Crazy Credits

All of the original credits appear only in the beginning with no music. See more »

Alternate Versions

In the English and French language versions, in addition to having been dubbed, had some footage re shot. These scenes include the telephone conversation between the minister and the police commissioner, and the ending of the film. Peter Lorre's performance in the trial was re shot, however this time he spoke his lines in English or French, depending upon the version. The shots of him are lit and photographed much differently than Fritz Lang's original footage. Additionally, a shot of the police arriving was inserted, taken from an earlier part of the film (whereas in the original German version no police forces are shown at all). The court scenes have been eliminated and replaced with happy endings where young children play a game similar to the one seen in the opening (English) or a smiling couple watching their children play in the street (French). See more »

Connections

Referenced in At the Movies: The Worst Films of 1992 (1993) See more »

Soundtracks

La Marseillaise
(uncredited)
Written by Claude Joseph Rouget de Lisle
Performed by Peter Lorre
See more »

Frequently Asked Questions

See more »

User Reviews

 
German Expressionism at its cinematic best
2 May 2003 | by FilmOtakuSee all my reviews

Being a huge fan of German Expressionist art, I'm naturally drawn to the films of Fritz Lang. I recently was able to see the restored version of "Metropolis" on the big screen, and was delighted to see "M" on the Sundance channel - especially since it was the uncut version. M follows the trail of a child killer (Peter Lorre), sought both by the police and the members of the underworld whose businesses are being effected by the investigation.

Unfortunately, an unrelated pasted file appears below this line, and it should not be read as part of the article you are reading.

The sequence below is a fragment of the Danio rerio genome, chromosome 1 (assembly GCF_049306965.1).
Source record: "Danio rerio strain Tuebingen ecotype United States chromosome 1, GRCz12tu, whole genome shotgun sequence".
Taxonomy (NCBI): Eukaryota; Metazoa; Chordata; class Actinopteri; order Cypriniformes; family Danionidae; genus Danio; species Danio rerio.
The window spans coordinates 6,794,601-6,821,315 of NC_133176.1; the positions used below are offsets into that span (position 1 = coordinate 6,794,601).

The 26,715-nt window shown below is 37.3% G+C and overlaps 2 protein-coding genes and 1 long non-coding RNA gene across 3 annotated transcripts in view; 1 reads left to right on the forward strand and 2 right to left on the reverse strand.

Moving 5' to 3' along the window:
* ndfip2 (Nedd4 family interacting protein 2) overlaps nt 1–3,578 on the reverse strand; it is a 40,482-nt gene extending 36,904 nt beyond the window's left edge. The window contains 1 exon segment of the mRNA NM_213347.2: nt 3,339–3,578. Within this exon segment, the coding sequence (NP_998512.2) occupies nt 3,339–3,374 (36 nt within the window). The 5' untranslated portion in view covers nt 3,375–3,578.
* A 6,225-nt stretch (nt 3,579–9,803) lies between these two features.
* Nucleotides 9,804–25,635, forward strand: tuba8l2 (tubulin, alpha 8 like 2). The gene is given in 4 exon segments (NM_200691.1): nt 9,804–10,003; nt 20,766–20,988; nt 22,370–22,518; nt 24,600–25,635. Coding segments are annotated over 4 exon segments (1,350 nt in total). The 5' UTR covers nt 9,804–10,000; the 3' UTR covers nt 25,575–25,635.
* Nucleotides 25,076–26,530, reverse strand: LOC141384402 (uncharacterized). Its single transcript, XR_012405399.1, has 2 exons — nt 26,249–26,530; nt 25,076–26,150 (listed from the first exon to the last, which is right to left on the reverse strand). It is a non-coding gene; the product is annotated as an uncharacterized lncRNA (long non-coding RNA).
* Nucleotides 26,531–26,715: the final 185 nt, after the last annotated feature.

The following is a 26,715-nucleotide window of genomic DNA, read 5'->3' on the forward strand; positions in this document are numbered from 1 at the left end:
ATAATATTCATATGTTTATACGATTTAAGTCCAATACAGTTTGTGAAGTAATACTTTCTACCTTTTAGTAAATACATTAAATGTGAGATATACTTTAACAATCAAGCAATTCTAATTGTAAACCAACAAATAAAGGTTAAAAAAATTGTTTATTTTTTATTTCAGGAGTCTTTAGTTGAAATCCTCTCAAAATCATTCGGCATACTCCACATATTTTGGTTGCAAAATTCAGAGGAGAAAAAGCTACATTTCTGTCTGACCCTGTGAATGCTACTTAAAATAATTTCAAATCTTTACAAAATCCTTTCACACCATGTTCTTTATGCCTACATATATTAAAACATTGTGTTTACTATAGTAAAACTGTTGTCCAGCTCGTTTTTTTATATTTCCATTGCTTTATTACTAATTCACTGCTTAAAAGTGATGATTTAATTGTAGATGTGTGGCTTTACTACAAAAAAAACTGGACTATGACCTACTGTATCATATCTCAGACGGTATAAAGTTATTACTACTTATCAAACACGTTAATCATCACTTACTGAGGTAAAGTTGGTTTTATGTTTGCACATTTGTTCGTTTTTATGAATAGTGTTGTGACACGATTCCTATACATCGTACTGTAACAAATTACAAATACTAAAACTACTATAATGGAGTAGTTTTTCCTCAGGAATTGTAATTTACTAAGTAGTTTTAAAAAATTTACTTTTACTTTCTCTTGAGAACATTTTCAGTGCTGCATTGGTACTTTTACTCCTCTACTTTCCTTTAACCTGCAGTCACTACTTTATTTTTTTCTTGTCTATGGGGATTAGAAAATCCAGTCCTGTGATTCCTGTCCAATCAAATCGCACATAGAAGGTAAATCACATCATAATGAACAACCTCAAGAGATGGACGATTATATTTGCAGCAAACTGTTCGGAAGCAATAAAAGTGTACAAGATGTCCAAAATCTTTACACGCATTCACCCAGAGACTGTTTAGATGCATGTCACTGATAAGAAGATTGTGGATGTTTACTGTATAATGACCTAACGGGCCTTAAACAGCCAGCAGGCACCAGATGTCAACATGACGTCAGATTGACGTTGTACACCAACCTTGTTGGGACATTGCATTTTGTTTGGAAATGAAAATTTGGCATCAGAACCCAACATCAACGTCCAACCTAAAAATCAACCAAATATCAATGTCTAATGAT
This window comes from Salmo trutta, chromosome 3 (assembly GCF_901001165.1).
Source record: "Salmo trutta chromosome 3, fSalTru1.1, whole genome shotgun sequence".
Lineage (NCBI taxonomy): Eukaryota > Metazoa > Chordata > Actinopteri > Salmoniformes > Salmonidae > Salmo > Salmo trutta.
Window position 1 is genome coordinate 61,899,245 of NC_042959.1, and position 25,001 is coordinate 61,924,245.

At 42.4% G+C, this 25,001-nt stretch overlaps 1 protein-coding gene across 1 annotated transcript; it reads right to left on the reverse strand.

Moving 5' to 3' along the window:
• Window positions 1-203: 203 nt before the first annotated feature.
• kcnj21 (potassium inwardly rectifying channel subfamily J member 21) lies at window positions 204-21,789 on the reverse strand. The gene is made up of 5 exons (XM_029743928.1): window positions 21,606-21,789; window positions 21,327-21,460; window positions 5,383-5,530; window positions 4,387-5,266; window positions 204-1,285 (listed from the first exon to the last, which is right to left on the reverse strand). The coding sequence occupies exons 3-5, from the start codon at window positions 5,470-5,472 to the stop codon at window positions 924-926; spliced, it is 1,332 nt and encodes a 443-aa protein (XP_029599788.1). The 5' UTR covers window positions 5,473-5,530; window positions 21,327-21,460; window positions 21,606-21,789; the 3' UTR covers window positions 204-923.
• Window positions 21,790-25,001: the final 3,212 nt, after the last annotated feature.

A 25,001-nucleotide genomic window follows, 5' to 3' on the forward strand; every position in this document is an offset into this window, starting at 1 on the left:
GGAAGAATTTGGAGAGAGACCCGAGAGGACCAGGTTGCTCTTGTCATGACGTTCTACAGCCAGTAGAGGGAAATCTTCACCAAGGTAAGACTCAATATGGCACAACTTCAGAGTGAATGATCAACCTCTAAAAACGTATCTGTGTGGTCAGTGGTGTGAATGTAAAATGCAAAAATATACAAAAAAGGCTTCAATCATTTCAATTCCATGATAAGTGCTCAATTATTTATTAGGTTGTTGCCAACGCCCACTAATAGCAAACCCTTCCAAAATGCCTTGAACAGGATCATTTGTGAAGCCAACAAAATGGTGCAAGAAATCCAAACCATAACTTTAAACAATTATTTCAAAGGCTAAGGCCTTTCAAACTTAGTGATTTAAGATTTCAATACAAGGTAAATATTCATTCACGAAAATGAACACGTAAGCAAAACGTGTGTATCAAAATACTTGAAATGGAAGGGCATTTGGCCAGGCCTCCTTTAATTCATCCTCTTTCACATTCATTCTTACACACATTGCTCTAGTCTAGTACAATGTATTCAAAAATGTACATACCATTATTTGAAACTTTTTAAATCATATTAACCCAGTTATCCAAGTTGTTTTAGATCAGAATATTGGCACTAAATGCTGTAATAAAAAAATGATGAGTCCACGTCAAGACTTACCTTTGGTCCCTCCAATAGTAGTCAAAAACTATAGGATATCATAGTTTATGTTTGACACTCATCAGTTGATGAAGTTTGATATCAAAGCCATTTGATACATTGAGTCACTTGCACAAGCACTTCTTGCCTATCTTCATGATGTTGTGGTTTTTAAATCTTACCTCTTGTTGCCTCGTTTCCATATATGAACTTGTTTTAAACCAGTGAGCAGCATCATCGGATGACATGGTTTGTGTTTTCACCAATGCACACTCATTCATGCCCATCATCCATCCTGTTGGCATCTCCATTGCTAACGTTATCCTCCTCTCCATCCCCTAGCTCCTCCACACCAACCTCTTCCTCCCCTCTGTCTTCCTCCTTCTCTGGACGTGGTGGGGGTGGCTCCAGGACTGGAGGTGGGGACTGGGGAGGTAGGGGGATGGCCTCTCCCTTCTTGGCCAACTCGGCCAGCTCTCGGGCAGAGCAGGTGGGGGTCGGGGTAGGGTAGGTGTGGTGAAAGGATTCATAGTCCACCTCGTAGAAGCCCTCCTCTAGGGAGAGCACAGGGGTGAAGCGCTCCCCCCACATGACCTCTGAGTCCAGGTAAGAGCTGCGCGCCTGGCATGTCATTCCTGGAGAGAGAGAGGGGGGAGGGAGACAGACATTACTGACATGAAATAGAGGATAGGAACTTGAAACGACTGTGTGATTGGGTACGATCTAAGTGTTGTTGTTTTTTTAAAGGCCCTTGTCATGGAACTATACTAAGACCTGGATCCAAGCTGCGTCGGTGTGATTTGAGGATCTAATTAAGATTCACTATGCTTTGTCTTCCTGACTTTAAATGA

This film is ground-breaking for many reasons: It is Fritz Lang's first talking picture, it is one of the first in the serial killer genre and it was overtly anti-Nazi. This film was banned in Germany shortly after it premiered, and Fritz Lang and Peter Lorre, both Jews, soon fled the country. It has superb acting (most notably, Peter Lorre's trial scene in the catacombs) and very stark yet at times gritty cinematography. The story is indeed suspenseful and at times, very creepy (what whistling child killer isn't?). The entire movie, however is extremely thought-provoking and challenging, much like the German Expressionist movement itself.

This is not a movie for everyone; some may find it boring, some may find it too abstract. It also has one of the most bizarre shots I've ever seen in film - essentially it's a 30 second shot of the police inspector talking on the phone, but you're under his desk and looking up his pants leg. It actually kind of baffled me and made me chuckle for a second, but it was avant garde if anything.

To those who appreciate early cinema that truly makes you think, both about the film and the subtext with which it was written and filmed, it is a must-see.

--Shelly